China's Stocks Rise as New Economy Companies Jump; Citic Drops

Updated on
  • Investors rotate to consumer, drug shares before trade data
  • Citic Securities slumps after two executives lose contact

China’s stocks rose for the fifth time in six days as health-care, technology and consumer-discretionary companies rallied, overshadowing declines for brokerages after Citic Securities Co. said it has been unable to contact two executives.

The Shanghai Composite Index added 0.3 percent to 3,536.93 at the close as trading volumes slumped 35 percent from the 30-day average. China will cut the trading hours for stock-index futures contracts and introduce a circuit-breaker mechanism from January, the government announced Friday. Citic Securities fell 1.9 percent after it said two members of its eight-person executive committee, its highest decision-making body, can’t be reached.

President Xi Jinping’s government is trying to boost the role of privately owned technology and service businesses, while downsizing state-run industrial and financial giants. Official data show the growing importance of service industries, which make up more than half the economy and expanded at a 8.4 percent pace in the first nine months of 2015.

“The market is betting on the new-economy stocks and believes that these companies have pretty good growth potential amid China’s economic transition,” said Wu Kan, who is keeping his stock holdings unchanged as a fund manager at JK Life Insurance Co. in Shanghai.

Trade Data

China will start to release economic data for November from this week with a trade report on Tuesday. Exports probably fell 5 percent from a year earlier, according to the median estimate of a Bloomberg survey. That compared with a 6.9 percent decrease a month earlier.

The CSI 300 Index gained 0.3 percent. Hong Kong’s Hang Seng China Enterprises Index fell 0.4 percent, while the Hang Seng Index slipped 0.2 percent.

Gauges of health-care, consumer-discretionary and technology shares led the advance in the CSI 300, climbing at least 0.9 percent. Chinese traditional medicine maker Beijing Tongrentang Co. jumped by the 10 percent daily limit. Huayi Brothers Media Corp., China’s biggest listed film maker, gained 5.9 percent, while Wangsu Science & Technology Co. added 2.7 percent.

About two-thirds of the 54 companies in Bloomberg’s index of U.S.-traded Chinese equities that have reported quarterly earnings since July exceeded analysts’ projections. Approximately three-quarters of the gauge’s members are technology and consumer-discretionary stocks. At the same time, more than half of 73 members of the MSCI China Index, which is heavily weighted with industrial and financial shares, missed earnings estimates.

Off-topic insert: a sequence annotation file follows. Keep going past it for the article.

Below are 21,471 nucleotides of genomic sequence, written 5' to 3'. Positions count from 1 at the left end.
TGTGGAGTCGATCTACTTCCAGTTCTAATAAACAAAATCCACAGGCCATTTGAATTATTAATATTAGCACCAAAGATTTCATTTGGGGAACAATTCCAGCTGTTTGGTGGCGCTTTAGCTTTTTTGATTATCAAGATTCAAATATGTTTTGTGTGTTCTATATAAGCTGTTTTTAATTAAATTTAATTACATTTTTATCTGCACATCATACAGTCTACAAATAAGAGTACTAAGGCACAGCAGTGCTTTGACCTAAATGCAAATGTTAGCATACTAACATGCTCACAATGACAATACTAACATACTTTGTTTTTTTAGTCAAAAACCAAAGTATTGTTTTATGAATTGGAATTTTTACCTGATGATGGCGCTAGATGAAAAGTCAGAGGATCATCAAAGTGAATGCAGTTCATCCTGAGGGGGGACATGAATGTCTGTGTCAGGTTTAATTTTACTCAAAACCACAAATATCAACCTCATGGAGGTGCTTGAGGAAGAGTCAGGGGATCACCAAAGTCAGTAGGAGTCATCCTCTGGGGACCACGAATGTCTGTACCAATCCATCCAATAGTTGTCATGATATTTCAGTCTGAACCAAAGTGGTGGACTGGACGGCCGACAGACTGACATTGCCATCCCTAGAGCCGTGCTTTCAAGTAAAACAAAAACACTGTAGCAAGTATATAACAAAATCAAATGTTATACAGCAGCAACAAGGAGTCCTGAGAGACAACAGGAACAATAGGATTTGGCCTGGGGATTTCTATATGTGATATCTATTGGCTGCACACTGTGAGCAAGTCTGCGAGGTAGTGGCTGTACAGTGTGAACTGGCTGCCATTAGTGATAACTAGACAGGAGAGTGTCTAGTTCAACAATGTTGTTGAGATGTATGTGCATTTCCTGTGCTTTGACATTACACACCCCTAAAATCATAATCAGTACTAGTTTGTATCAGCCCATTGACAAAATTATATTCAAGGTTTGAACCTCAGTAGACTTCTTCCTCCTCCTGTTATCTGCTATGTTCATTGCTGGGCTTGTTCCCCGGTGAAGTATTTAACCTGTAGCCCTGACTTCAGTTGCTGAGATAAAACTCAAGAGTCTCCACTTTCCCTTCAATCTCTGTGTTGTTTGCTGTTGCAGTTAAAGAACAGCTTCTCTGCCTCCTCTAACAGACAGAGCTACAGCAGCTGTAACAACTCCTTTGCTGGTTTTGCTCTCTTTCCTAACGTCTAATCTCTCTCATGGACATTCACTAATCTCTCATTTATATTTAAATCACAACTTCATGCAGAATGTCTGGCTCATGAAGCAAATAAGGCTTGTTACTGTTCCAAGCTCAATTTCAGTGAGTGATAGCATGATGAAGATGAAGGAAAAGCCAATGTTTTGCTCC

Citic Probe

A measure of financial stocks fell 0.5 percent for the biggest decline. GF Securities Co. dropped 2 percent and Everbright Securities Co. slid 2.6 percent.

Chen Jun, head of Citic Securities’ investment-banking business, and Yan Jianlin, who heads investment banking at its international unit, can’t be reached, the company said in an exchange filing on Sunday. Should their involvement with the market probes be confirmed, it would bring to at least 10 the number of Citic Securities executives including President Cheng Boming implicated in the investigations to determine the causes of the stock plunge that wiped out $5 trillion of market value.

China will cut the trading hours for stock-index futures contracts after a government campaign to prevent bearish wagers sparked a record collapse in volumes.

New Rules

Instead of starting from 9:15 a.m., trading in the morning will begin from 9:25 a.m., in line with the cash market, while the afternoon session will end at 3 p.m., 15 minutes earlier than the current time, the China Financial Futures Exchange said in statement on Friday. The change will affect futures contracts linked to the CSI 300, CSI Smallcap 500 Index and the Shanghai Stock Exchange 50 A-Share Index.

China will start a stock-market circuit breaker to help calm volatility after the summer rout sent price swings in the benchmark index to 18-year highs. A move of 5 percent in the CSI 300 would trigger a 15-minute halt for stocks, options and index futures, while a swing of 7 percent would stop trading for the remainder of the day, the Shanghai Stock Exchange said in a statement on Friday.

— With assistance by Shidong Zhang

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